This ERG is especially useful when the remote employees are in different roles, because learning in one role could benefit everyone in the group. You can provide prompts for the group meetings to have more intention or allow for free-form discovery and natural conversation.

There’s no wrong way to let a group like this connect – it’s more about common ground than having a set agenda. Bonus points for creating a chat channel just for first year employees.

5. Be vulnerable and share where the business has opportunities to improve

No business has perfect processes in place and there’s always room to evolve and grow with the world around us. It’s essential for leaders and individual contributors to voice what’s not working, especially if your company is new to operating remotely.

Your new hires, having started in a completely remote environment, will have firsthand knowledge and ideas for improving the remote experience. (In fact, the inspiration for this post came from a new remote employee!)

6. Meet remote employees where they are at, not the other way around

Remote workers do not have the luxury of being shoulder-to-shoulder with a veteran employee to ask quick questions or get in-the-moment guidance.

In a remote work environment, that kind of invaluable support happens asynchronously—a question asked on your company’s messaging platform gets answered when someone is available, and in some cases that might not be for hours.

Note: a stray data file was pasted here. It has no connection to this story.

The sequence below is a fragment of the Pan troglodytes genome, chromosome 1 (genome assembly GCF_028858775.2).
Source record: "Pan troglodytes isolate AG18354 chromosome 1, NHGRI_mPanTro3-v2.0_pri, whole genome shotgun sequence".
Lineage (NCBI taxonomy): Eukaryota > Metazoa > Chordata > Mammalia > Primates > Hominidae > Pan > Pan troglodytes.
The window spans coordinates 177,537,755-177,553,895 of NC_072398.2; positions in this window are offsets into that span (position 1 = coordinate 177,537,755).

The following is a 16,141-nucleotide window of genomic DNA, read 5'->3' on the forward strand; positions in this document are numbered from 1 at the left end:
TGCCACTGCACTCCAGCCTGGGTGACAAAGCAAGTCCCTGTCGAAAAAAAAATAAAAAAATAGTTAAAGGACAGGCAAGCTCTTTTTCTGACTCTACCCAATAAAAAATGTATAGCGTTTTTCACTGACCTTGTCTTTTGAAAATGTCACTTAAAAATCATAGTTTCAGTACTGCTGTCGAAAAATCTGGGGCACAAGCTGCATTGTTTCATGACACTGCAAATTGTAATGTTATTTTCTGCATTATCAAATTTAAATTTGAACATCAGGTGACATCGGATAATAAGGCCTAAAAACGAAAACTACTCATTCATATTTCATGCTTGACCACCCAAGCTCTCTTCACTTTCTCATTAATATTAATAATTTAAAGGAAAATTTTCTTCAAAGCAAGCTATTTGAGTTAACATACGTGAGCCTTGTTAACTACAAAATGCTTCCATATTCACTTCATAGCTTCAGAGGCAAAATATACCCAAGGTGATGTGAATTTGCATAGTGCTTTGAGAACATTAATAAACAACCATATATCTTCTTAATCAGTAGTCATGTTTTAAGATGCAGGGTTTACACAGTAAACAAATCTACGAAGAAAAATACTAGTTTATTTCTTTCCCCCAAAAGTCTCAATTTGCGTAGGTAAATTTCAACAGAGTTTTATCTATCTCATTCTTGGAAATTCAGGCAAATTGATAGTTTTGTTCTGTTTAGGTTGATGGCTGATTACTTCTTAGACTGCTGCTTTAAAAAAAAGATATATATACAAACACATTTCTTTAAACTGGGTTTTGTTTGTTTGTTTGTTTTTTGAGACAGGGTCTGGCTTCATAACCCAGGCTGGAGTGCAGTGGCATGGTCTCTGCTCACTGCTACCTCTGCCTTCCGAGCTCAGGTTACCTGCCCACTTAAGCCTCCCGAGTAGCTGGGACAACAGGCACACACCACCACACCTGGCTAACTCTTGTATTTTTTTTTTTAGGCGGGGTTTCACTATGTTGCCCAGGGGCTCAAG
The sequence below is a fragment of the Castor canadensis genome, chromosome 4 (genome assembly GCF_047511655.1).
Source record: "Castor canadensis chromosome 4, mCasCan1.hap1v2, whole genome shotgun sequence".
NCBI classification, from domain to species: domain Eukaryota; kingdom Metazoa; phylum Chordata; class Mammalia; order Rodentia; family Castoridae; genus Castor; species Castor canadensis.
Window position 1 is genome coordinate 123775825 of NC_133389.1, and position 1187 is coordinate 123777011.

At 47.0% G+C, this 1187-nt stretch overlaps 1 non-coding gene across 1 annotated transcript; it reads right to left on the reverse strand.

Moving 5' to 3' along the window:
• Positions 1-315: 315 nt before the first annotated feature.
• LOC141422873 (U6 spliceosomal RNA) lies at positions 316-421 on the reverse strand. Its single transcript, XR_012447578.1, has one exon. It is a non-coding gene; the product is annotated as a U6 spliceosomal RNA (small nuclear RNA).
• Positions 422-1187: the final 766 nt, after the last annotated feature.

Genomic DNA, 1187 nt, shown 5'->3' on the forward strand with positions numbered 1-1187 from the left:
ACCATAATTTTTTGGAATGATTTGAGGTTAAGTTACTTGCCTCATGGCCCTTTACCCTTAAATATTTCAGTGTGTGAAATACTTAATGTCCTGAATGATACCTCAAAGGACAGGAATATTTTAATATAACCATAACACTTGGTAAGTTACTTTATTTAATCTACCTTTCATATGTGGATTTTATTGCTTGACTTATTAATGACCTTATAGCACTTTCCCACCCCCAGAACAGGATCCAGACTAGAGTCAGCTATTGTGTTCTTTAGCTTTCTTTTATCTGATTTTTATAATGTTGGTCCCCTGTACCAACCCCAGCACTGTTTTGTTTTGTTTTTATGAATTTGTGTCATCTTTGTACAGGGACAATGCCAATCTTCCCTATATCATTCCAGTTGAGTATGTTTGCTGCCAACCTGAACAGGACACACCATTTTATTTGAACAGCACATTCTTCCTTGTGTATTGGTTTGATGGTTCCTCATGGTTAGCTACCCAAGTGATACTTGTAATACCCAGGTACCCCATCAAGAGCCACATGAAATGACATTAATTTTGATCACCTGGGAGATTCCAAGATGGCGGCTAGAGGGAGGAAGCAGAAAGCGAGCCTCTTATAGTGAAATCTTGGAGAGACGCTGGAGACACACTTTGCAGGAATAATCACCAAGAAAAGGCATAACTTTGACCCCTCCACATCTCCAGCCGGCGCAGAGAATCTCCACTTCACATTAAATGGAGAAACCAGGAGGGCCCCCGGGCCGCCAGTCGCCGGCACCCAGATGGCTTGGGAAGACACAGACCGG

This is especially true when employees are spread across time zones, as well as when companies wisely give remote employees flexibility to incorporate work-life balance into their schedules.

While onboarding remote employees, it’s important to give them as much time as they need to learn about the core business and its products/services/offerings, as well as the psychological safety to ask as many questions as possible.

Have 30-, 60- and 90-day development checklists for new hires to assess their needs and confidence in different areas. Avoid the expectation that remote workers know everything by a certain date; instead, embrace the way they learn and the journey to help them get there.

7. Double up the one-on-ones with people managers